A strategy was proposed by Carter et al. (Ridgway et al., 1996, Protein Eng. 9(7): 617-21; Carter, 2011, J. Immunol. Methods 248(1-2): 7-15) to produce a Fc heterodimer using a set of “knob-into-hole” mutations in the CH3 domain of Fc. These mutations lead to the alteration of residue packing complementarity between the CH3 domain interface within the structurally conserved hydrophobic core so that formation of the heterodimer is favored as compared with homodimers, which achieves good heterodimer expression from mammalian cell culture. Although the strategy led to higher heterodimer yield, the homodimers were not completely suppressed (Merchant et al., 1998, Nat. Biotechnol. 16(7): 677-81.

Gunasekaran et al. explored the feasibility of retaining the hydrophobic core integrity while driving the formation of Fc heterodimer by changing the charge complementarity at the CH3 domain interface (Gunasekaran et al., 2010, J. Biol. Chem. 285(25): 19637-46). Taking advantage of the electrostatic steering mechanism, these constructs showed efficient promotion of Fc heterodimer formation with minimum contamination of homodimers through mutation of two pairs of peripherally located charged residues. In contrast to the knob-into-hole design, the homodimers were evenly suppressed due to the nature of the electrostatic repulsive mechanism, but not totally avoided.

Davis et al. describe an antibody engineering approach to convert Fc homodimers into heterodimers by interdigitating β-strand segments of human IgG and IgA CH3 domains, without the introduction of extra interchain disulfide bonds (Davis et al., 2010, Protein Eng. Des. Sel. 23(4): 195-202). Expression of SEEDbody (Sb) fusion proteins by mammalian cells yields Sb heterodimers in high yield that are readily purified to eliminate minor by-products.

U.S. Patent Application Publication No. US 2010/331527 A1 describes a bispecific antibody based on heterodimerization of the CH3 domain, introducing in one heavy chain the mutations H95R and Y96F within the CH3 domain. These amino acid substitutions originate from the CH3 domain of the IgG3 subtype and will heterodimerize with an IgG1 backbone. A common light chain prone to pair with every heavy chain is a prerequisite for all formats based on heterodimerization though the CH3 domain. A total of three types of antibodies are therefore produced: 50% having a pure IgG1 backbone, one-third having a pure H95R and Y96F mutated backbone, and one-third having two different heavy chains (bispecific). The desired heterodimer can be purified from this mixture because its binding properties to Protein A are different from those of the parental antibodies: IgG3-derived CH3 domains do not bind to Protein A, whereas the IgG1 does. Consequently, the heterodimer binds to Protein A, but elutes at a higher pH than the pure IgG1 homodimer, and this makes selective purification of the bispecific heterodimer possible.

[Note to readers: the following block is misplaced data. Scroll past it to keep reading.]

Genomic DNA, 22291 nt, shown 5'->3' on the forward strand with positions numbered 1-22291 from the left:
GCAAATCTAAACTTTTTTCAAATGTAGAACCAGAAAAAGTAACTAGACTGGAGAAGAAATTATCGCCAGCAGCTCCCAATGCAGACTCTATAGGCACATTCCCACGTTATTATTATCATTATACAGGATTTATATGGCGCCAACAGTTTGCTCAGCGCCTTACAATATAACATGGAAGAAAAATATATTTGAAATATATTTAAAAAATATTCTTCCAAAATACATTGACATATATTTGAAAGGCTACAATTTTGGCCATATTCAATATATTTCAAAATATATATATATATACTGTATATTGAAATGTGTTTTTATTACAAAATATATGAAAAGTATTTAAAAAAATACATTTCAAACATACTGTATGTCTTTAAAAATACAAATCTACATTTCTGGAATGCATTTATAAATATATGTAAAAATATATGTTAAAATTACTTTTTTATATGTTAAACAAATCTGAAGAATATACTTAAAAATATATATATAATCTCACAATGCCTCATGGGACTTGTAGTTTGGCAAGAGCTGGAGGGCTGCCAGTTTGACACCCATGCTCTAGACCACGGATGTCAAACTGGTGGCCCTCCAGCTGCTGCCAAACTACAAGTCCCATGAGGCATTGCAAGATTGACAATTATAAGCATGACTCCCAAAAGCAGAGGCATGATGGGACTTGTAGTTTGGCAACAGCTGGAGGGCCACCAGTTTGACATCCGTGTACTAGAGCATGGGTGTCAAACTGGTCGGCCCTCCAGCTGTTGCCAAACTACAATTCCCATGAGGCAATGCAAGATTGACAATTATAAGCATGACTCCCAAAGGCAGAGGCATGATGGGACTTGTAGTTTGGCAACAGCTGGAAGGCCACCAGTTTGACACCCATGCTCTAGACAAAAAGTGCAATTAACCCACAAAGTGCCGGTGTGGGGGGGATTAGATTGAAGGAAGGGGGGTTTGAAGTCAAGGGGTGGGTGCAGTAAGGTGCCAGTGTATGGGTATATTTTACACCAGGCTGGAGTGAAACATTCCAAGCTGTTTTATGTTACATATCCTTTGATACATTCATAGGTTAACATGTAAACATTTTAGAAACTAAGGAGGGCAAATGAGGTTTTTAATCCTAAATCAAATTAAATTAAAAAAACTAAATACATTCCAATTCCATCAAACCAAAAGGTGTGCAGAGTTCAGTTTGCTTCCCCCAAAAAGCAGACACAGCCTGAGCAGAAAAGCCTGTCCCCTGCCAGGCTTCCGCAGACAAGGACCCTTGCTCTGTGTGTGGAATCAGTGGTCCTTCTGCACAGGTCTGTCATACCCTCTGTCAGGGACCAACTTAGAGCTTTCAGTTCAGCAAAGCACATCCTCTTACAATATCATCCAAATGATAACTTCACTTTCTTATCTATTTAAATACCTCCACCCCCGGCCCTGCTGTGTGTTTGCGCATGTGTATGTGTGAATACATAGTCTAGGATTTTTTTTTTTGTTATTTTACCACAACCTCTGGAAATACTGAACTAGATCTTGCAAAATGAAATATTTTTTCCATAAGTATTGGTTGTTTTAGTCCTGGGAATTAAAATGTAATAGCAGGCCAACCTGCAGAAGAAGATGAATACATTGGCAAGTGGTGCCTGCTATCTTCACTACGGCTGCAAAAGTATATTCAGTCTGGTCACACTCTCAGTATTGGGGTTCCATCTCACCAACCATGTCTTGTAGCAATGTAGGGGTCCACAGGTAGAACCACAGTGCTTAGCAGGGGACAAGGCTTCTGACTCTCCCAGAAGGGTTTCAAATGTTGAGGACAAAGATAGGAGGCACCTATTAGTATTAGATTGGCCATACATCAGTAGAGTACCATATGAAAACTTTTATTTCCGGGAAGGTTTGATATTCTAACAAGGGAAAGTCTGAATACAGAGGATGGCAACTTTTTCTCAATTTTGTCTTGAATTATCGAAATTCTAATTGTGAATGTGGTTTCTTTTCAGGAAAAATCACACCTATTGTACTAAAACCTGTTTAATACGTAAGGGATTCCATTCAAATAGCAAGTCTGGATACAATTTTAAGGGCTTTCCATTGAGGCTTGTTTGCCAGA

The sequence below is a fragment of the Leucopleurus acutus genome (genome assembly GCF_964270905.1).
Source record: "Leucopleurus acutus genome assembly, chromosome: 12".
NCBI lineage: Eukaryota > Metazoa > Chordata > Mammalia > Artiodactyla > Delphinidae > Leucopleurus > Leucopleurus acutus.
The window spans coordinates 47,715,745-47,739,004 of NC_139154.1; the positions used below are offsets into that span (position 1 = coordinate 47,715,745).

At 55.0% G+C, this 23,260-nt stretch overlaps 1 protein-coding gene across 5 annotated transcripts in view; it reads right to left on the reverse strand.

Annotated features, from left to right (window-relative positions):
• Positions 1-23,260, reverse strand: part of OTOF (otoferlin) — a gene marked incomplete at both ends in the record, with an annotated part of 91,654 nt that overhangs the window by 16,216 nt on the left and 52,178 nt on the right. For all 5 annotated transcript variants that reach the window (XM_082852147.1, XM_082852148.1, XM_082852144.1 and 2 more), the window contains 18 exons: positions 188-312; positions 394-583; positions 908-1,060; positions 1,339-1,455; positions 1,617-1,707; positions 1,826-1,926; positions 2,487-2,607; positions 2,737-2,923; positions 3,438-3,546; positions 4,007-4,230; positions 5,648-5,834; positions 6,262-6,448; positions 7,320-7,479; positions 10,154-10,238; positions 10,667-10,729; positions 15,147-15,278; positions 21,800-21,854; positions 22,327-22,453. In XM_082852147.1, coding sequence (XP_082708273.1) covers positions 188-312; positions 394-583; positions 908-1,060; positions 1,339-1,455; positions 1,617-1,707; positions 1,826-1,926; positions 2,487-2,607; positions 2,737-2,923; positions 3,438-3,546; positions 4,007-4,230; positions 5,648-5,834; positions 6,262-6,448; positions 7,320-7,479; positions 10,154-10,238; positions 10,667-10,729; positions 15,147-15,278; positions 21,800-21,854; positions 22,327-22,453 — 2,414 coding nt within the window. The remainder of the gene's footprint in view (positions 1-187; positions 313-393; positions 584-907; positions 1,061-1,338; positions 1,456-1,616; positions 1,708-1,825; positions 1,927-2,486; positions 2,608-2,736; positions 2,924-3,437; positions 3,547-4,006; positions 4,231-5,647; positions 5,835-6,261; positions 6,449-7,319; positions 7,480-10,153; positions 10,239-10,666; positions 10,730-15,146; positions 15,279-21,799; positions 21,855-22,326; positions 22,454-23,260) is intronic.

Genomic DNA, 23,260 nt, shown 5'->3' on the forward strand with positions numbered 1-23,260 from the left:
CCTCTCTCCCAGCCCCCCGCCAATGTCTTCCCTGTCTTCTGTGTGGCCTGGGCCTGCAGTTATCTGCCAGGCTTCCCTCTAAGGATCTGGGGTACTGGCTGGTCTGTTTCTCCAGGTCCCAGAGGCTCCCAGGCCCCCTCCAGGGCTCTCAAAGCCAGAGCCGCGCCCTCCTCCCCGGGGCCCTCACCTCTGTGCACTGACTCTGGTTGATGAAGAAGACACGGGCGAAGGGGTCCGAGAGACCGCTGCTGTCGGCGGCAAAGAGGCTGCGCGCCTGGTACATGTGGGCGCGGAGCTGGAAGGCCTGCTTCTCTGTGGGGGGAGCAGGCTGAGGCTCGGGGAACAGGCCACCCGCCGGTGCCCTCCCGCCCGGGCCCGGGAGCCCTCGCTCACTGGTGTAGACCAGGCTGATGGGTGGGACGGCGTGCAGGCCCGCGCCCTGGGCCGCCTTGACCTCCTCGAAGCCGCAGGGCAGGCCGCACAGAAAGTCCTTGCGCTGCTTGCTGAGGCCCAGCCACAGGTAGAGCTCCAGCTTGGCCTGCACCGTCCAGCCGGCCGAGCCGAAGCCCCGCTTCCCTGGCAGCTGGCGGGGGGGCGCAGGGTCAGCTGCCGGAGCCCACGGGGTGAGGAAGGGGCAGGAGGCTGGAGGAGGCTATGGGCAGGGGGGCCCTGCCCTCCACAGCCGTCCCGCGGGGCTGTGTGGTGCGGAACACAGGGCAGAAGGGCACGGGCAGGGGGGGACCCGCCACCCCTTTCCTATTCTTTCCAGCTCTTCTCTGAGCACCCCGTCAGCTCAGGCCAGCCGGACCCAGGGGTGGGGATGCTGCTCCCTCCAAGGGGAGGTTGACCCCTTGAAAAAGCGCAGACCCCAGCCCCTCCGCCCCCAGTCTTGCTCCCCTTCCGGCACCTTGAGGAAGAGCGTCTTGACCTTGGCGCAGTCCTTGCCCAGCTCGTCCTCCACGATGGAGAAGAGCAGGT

U.S. Pat. No. 7,612,181 describes a Dual-Variable-Domain IgG (DVD-IgG) bispecific antibody that is based on the Dual-Fv format described in U.S. Pat. No. 5,989,830. A similar bispecific format was also described in U.S. Patent Application Publication No. US 2010/0226923 A1. The addition of constant domains to respective chains of the Dual-Fv (CH1-Fc to the heavy chain and kappa or lambda constant domain to the light chain) led to functional bispecific antibodies without any need for additional modifications (i.e., obvious addition of constant domains to enhance stability). Some of the antibodies expressed in the DVD-Ig/TBTI format show a position effect on the second (or innermost) antigen binding position (Fv2). Depending on the sequence and the nature of the antigen recognized by the Fv2 position, this antibody domain displays a reduced affinity to its antigen (i.e., loss of on-rate in comparison to the parental antibody). One possible explanation for this observation is that the linker between VL1 and VL2 protrudes into the CDR region of Fv2, making the Fv2 somewhat inaccessible for larger antigens.

The second configuration of a bispecific antibody fragment described in U.S. Pat. No. 5,989,830 is the cross-over double head (CODH), having the following orientation of variable domains expressed on two chains:

VL1-linker-VL2, for the light chain, and

VH2-linker-VH1, for the heavy chain